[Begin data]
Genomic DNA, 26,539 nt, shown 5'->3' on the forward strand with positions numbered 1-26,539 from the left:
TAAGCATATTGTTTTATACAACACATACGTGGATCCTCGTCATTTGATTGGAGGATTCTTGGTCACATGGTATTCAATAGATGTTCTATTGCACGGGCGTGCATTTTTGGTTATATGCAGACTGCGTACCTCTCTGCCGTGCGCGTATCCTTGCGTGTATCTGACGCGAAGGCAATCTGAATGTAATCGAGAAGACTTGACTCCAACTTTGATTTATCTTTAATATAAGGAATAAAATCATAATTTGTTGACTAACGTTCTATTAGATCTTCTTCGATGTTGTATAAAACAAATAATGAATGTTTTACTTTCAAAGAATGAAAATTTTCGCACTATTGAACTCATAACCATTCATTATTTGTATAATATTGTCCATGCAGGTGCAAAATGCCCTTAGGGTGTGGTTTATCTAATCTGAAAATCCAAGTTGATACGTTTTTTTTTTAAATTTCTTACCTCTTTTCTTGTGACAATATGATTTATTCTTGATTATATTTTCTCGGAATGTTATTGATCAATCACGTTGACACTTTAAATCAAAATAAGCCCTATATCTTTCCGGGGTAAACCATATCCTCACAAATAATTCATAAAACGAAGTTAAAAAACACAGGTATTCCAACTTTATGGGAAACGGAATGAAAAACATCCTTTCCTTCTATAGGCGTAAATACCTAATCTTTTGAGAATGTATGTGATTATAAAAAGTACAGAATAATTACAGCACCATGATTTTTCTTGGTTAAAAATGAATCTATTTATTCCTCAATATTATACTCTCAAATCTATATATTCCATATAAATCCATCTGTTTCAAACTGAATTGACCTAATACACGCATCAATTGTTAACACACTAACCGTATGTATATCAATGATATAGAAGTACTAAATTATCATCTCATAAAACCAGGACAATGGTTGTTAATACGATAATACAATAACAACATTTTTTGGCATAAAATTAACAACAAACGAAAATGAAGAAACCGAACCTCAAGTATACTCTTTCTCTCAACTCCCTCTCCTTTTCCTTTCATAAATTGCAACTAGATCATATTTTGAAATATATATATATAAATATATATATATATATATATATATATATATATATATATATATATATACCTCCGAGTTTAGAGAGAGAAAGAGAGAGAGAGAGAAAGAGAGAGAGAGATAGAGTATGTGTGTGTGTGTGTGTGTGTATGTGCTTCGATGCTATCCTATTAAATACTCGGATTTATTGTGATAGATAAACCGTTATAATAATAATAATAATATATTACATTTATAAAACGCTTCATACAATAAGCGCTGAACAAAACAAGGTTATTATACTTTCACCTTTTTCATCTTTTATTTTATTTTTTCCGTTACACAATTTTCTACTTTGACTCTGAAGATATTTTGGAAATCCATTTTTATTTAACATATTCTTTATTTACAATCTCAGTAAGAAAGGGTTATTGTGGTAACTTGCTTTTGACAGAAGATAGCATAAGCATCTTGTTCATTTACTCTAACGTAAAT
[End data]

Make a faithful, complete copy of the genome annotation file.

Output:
Genomic DNA, 26,539 nt, shown 5'->3' on the forward strand with positions numbered 1-26,539 from the left:
TAAGCATATTGTTTTATACAACACATACGTGGATCCTCGTCATTTGATTGGAGGATTCTTGGTCACATGGTATTCAATAGATGTTCTATTGCACGGGCGTGCATTTTTGGTTATATGCAGACTGCGTACCTCTCTGCCGTGCGCGTATCCTTGCGTGTATCTGACGCGAAGGCAATCTGAATGTAATCGAGAAGACTTGACTCCAACTTTGATTTATCTTTAATATAAGGAATAAAATCATAATTTGTTGACTAACGTTCTATTAGATCTTCTTCGATGTTGTATAAAACAAATAATGAATGTTTTACTTTCAAAGAATGAAAATTTTCGCACTATTGAACTCATAACCATTCATTATTTGTATAATATTGTCCATGCAGGTGCAAAATGCCCTTAGGGTGTGGTTTATCTAATCTGAAAATCCAAGTTGATACGTTTTTTTTTTAAATTTCTTACCTCTTTTCTTGTGACAATATGATTTATTCTTGATTATATTTTCTCGGAATGTTATTGATCAATCACGTTGACACTTTAAATCAAAATAAGCCCTATATCTTTCCGGGGTAAACCATATCCTCACAAATAATTCATAAAACGAAGTTAAAAAACACAGGTATTCCAACTTTATGGGAAACGGAATGAAAAACATCCTTTCCTTCTATAGGCGTAAATACCTAATCTTTTGAGAATGTATGTGATTATAAAAAGTACAGAATAATTACAGCACCATGATTTTTCTTGGTTAAAAATGAATCTATTTATTCCTCAATATTATACTCTCAAATCTATATATTCCATATAAATCCATCTGTTTCAAACTGAATTGACCTAATACACGCATCAATTGTTAACACACTAACCGTATGTATATCAATGATATAGAAGTACTAAATTATCATCTCATAAAACCAGGACAATGGTTGTTAATACGATAATACAATAACAACATTTTTTGGCATAAAATTAACAACAAACGAAAATGAAGAAACCGAACCTCAAGTATACTCTTTCTCTCAACTCCCTCTCCTTTTCCTTTCATAAATTGCAACTAGATCATATTTTGAAATATATATATATAAATATATATATATATATATATATATATATATATATATATATATATATACCTCCGAGTTTAGAGAGAGAAAGAGAGAGAGAGAGAAAGAGAGAGAGAGATAGAGTATGTGTGTGTGTGTGTGTGTGTATGTGCTTCGATGCTATCCTATTAAATACTCGGATTTATTGTGATAGATAAACCGTTATAATAATAATAATAATATATTACATTTATAAAACGCTTCATACAATAAGCGCTGAACAAAACAAGGTTATTATACTTTCACCTTTTTCATCTTTTATTTTATTTTTTCCGTTACACAATTTTCTACTTTGACTCTGAAGATATTTTGGAAATCCATTTTTATTTAACATATTCTTTATTTACAATCTCAGTAAGAAAGGGTTATTGTGGTAACTTGCTTTTGACAGAAGATAGCATAAGCATCTTGTTCATTTACTCTAACGTAAAT